Thursday, March 1st, 2007

Adobe Engage: Apollo as Web+ rather than Desktop-

Category: Adobe

There has been a lot of coverage of the Adobe Engage event.

Ben and I were also there and enjoyed being able to get a glimpse of what Apollo will have to offer.

Today was the day of a dive into the tech itself instead of a bunch of demos (some cool, many not actually using Apollo though!).

One thing is very interesting. As we look at the convergence of the web and the desktop (from both directions) we now see the Apollo 1.0 is very much Web+ rather than Desktop-.

This means that Apollo really is aiming to get web development just a bit further onto desktops via features such as being able to launch apps, offline support, file storage, etc. These features mean that you will have less and less of a reason to go for the full desktop approach.

This also means that there are plenty of applications that will probably require you to go for a full desktop application platform.

Apollo is not released, and there are still discussions on which features will be in there for us. Do you think they should go with the Java-like approach and abstract above the native platform so that you apps work everywhere? Or should we be allowed to get down and dirty and do native interactions if you need too?

Posted by Dion Almaer at 8:00 am

3.5 rating from 20 votes


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I think we should be allowd to do native interactions. I know we won’t be able too, but it would be cool let say to import a list of song locations from iTunes.

Comment by Howard Rauscher — March 1, 2007

how can a site about ajax have no ajax in it? :-)

Comment by boodie — March 1, 2007

I’m interested in knowing how people compare something like Adobe Apollo with Dojo Offline? Is a small, focused, open source approach like Dojo Offline valuable to you, or is something like Adobe Apollo more what you need? Disclosure: SitePen and I are the developers of Dojo Offline.

Brad Neuberg

Comment by Brad Neuberg — March 1, 2007

What I find exciting about Apollo is being able to use web technologies (html, flash, actionscript) outside of the browser. I sick of worrying about the back button. I want a new metaphor instead of the document traversal that we are forced to adhere to with browser based applications.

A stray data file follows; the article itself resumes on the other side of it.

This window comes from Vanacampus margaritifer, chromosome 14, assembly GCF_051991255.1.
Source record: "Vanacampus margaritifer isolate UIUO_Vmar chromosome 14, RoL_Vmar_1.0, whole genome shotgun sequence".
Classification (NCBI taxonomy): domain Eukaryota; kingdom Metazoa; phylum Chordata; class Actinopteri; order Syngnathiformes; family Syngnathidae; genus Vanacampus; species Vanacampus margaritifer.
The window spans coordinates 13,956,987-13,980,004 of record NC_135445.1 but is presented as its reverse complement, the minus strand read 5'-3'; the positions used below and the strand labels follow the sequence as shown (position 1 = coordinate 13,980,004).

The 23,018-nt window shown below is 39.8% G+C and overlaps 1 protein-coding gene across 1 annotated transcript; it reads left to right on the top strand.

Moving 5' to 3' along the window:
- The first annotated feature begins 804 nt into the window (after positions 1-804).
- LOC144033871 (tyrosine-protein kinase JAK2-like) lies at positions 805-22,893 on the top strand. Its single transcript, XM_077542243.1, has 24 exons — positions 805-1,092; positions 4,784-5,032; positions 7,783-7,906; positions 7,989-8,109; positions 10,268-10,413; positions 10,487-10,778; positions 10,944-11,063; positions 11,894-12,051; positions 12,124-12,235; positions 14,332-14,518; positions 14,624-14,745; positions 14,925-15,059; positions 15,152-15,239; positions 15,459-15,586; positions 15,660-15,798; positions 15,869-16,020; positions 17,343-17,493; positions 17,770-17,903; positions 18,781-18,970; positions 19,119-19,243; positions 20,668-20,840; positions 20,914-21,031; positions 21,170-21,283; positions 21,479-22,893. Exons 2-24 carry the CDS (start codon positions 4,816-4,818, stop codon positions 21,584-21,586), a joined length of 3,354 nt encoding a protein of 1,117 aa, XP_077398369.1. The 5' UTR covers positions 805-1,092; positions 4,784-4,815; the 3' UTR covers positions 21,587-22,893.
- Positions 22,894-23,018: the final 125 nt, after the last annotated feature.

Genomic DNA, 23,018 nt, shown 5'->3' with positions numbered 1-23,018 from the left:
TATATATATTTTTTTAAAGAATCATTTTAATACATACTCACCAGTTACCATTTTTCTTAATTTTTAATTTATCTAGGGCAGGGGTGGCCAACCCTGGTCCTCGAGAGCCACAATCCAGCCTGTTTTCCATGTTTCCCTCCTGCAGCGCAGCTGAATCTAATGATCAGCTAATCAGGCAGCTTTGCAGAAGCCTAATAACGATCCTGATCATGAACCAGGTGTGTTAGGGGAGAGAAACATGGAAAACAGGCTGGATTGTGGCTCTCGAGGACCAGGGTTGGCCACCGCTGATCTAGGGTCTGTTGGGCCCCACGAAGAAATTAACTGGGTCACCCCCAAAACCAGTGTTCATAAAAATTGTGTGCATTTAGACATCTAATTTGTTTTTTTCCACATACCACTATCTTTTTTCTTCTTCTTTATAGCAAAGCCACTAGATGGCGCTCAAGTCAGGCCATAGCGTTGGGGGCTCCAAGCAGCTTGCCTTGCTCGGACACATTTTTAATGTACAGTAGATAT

Comment by Bill Christian — March 1, 2007

And I’m tired of seeing square pane desktop applications. If it brings a new fleet of these our way then “thanks but no thanks”….but Flash was never a square box experience for me in the past. …I suppose if it didn’t suck dev wise it has lots of potential.

The last thing we want to do is bring the “web to the desktop” in the same stupid way we’ve brought the desktop to the web. .

Comment by Jesse Kuhnert — March 1, 2007

hmmm abstract as much as possible, but allow for native stuff if it makes much difference e.g. for printing, networking. id imagine that there will be quite a few intranet style apps made for this, which basically means Windows only

Comment by Steve Boyd — March 1, 2007

the only loser here will be swing…

Comment by Jii — March 2, 2007

…I think Apollo is going to be huge. A great tech that definitely has its place in e-commerce, and plenty of real market value to be delivered, with a low bar of adoption to web developers. Can’t wait to see it all unfold, and start utilizing it.

Comment by Mark Holton — March 4, 2007

I think that Apollo could be an incredible step forward, if it is close to what Adobe is claiming it is. The thing I notice is that so far no one is looking past what this will do for existing sites. Even Adobe does not seem to see the full power in this (the ebay demo is pretty worthless in my opinion). What I am interested in is the entire new breed of applications this would create. I mean this is the first hint of a web application crossing a threshold to actually move closer towards the application label. The idea of interaction with local and web content seamlessly is what will make this the killer app and the next step forward. Come on Adobe let us have a beta of this thing.

Comment by Sean — March 5, 2007

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